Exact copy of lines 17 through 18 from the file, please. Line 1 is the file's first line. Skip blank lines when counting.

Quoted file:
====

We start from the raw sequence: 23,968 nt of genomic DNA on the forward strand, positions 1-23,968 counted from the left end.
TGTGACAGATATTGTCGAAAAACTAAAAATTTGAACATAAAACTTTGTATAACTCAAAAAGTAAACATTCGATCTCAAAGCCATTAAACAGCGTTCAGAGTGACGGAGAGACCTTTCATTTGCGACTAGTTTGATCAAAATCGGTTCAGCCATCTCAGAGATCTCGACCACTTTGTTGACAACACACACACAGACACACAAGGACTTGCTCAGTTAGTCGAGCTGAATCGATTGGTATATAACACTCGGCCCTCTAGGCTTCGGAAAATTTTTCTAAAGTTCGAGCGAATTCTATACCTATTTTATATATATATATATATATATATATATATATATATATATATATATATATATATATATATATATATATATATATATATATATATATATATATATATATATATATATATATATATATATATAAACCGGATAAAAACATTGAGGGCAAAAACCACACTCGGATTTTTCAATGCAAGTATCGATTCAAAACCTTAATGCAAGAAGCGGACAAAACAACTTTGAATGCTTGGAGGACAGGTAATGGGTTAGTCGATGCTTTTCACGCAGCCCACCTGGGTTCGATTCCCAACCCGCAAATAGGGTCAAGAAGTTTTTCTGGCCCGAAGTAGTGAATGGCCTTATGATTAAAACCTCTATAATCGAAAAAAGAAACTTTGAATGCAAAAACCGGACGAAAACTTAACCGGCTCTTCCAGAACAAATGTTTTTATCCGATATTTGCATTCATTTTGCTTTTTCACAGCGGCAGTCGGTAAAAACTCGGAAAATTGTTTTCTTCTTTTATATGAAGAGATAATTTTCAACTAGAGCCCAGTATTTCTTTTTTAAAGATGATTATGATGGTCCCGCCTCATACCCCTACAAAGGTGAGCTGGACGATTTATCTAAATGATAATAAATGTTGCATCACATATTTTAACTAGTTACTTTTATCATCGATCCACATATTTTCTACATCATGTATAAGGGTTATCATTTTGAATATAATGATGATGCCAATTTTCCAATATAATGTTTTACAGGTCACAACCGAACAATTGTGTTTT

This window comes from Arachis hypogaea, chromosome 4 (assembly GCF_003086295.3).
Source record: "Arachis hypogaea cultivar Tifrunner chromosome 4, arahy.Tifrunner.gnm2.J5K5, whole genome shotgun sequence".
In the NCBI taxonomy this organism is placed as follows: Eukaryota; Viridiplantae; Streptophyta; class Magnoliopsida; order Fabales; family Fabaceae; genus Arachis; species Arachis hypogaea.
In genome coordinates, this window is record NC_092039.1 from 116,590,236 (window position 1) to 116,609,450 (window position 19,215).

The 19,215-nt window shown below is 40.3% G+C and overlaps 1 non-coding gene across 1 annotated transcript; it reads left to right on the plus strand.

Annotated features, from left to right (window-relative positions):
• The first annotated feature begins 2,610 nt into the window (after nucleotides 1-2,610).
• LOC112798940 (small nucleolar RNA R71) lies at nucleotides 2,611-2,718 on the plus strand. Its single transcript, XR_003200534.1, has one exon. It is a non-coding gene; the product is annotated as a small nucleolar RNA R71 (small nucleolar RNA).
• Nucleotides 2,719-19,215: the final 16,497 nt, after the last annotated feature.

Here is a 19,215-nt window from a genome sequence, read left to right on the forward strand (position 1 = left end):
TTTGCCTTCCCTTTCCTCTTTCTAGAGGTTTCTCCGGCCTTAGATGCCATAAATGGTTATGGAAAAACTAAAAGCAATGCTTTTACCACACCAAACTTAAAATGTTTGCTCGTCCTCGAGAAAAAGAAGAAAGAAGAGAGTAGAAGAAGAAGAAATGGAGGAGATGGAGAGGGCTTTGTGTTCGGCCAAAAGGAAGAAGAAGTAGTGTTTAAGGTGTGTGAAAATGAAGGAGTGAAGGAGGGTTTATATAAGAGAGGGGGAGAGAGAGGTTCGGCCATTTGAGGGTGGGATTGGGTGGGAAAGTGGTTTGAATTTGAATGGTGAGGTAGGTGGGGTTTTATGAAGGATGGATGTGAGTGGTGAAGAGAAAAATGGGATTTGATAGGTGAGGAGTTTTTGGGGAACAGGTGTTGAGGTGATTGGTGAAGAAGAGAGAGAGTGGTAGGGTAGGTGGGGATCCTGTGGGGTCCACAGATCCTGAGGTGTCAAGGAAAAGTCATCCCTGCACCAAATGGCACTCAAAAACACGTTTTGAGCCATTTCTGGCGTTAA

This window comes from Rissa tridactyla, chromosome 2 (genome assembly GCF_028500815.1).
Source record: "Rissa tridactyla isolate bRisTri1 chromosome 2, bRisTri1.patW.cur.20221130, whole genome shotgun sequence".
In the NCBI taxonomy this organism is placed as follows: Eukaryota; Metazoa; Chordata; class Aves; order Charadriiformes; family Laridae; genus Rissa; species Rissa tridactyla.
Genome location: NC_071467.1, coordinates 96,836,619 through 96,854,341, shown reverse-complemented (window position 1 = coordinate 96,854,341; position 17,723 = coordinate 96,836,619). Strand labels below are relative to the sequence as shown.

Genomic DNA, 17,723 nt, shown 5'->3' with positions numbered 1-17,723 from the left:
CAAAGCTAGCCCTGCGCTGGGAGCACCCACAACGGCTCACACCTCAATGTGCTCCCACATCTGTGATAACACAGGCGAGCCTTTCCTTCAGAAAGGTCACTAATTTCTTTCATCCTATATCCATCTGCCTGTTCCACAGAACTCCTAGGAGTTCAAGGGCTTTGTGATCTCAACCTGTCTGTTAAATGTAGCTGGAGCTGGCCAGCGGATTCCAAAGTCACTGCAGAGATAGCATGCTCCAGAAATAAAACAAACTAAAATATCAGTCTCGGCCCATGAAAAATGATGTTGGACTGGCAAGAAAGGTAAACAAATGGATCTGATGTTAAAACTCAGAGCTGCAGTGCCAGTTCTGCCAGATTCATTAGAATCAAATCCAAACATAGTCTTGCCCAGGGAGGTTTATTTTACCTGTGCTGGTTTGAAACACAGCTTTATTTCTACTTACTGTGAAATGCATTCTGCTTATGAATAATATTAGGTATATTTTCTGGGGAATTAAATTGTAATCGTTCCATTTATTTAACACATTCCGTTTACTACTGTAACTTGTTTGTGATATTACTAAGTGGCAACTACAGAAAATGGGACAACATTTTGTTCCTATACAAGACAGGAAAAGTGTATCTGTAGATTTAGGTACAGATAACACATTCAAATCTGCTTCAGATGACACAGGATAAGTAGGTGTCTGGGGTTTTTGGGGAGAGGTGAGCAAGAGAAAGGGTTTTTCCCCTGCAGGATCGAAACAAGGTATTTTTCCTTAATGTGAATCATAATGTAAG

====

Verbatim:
Genome location: NC_071467.1, coordinates 96,836,619 through 96,854,341, shown reverse-complemented (window position 1 = coordinate 96,854,341; position 17,723 = coordinate 96,836,619). Strand labels below are relative to the sequence as shown.

Genomic DNA, 17,723 nt, shown 5'->3' with positions numbered 1-17,723 from the left: